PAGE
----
Why So Many TV Shows Make It Seem Like Everyone Goes Straight From Kissing To Sex

Warner Bros. TV

TV has always had trouble portraying sex realistically, from Sookie and Bill's cemetery tryst on True Blood to pretty much any Riverdale romantic storyline ever. And one majorly problematic trend? All those scenes that proliferate the unrealistic idea that sex is always a 0-to-60 kind of endeavor, with characters going immediately from chaste kissing to full-on intercourse. While there’s no shame in sex happening in one fell swoop, of course, the frequency of this on TV — Blair’s first time with Chuck in the back of a car in Gossip Girl, or Rory and Dean’s first time on Gilmore Girls, or Hannah and Zach's sex scene on 13 Reasons Why, for instance — is problematic. These scenes ignore the fact that sex encompasses a wide spectrum of things beyond kissing and penetration, whether it be non-sexual acts of intimacy, sexual acts other than vaginal penetration, or discussions about the power dynamics between the two parties.

The prevalence of these fast-paced storylines — take Broad City’s pegging episode, Buffy the Vampire Slayer’s depiction of Buffy having sex with her vampire nemesis, Spike, or almost every sexual encounter on Sex and the City — is startling, so much so that a new rom-com, Isn't It Romantic, even parodies the trope by showing its leads go straight from kissing to the aftermath of sex, with literally nothing in-between. The frequency makes sense, considering how a screenwriter’s primary interest is in keeping the story moving. But by seeing kissing directly lead to sex, with no levels of intimacy in-between, we tend to lose a sense of realism; after all, IRL couples — especially teens — often explore many other aspects of sex before penetration takes place. In addition, only showing two steps of a typically larger process can feel devaluing to some viewers who deem sex to be an intimate, built-up event full of relationship dynamics that deserve to be discussed.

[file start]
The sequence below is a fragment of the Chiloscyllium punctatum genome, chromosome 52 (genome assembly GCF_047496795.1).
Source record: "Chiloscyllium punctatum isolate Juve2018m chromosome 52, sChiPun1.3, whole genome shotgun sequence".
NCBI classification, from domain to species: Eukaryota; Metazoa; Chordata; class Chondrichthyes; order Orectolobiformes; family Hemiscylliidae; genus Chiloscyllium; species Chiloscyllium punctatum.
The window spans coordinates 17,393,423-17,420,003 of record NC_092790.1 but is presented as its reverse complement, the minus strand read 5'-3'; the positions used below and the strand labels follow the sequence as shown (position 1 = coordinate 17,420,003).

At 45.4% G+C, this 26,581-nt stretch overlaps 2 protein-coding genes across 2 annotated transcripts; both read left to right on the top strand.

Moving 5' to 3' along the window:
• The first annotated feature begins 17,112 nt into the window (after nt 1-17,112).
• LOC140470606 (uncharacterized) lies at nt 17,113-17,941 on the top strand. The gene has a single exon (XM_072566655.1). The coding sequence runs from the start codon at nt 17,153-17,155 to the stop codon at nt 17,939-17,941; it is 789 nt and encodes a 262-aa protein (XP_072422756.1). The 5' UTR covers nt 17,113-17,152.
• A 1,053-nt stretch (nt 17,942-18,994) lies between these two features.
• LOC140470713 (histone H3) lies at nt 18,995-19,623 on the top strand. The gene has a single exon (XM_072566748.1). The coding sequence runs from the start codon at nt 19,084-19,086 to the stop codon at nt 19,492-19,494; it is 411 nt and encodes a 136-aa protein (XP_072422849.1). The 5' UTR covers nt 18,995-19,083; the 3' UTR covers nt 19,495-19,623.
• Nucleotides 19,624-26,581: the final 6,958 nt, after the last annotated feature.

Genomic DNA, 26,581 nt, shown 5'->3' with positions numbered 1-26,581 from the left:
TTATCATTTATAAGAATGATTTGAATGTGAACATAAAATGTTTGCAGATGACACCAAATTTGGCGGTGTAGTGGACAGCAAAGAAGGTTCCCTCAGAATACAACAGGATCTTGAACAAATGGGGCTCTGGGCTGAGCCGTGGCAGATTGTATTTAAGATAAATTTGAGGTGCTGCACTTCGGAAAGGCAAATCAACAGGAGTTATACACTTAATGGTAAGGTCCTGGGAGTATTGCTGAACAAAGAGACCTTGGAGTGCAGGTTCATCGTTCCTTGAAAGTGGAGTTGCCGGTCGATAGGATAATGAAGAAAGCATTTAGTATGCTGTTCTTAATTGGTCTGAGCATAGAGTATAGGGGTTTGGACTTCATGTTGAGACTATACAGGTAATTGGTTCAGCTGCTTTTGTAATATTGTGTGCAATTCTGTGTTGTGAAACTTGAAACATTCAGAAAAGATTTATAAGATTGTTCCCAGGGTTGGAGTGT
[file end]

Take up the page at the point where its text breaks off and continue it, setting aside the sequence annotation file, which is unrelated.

As said, sometimes sex is straight-to-the-point, and there is value in depicting a realistic situation like a quick hook-up. Yet there's also value in showing foreplay and non-penetrative sexual acts taking place over longer periods of time, too, especially when you consider the reality of female pleasure. While it’s well-established that men typically are sexually aroused by visual stimuli, women are generally more complex in this regard. For women, arousal can be a more holistic process that involves other sensory stimuli, and often puts a premium on emotional connection. So to only see TV scenes in which sex is a 0-to-60 interaction — without depictions of oral sex, sensory pleasure, or other actions — can be troubling.

It's true that it can be hard for many TV shows to really show much in between a make-out scene and a clothes-off, post-coital moment due to network restrictions. But cable TV is guilty of the trend as well, as are movies. And the few works that do dare to show more often face consequences. The 2010 movie Blue Valentine almost received an NC-17 rating for daring to show female oral sex, for instance and there was significant controversy surrounding Blue Is The Warmest Color, a 2013 film that featured intimate, realistic sex scenes between women.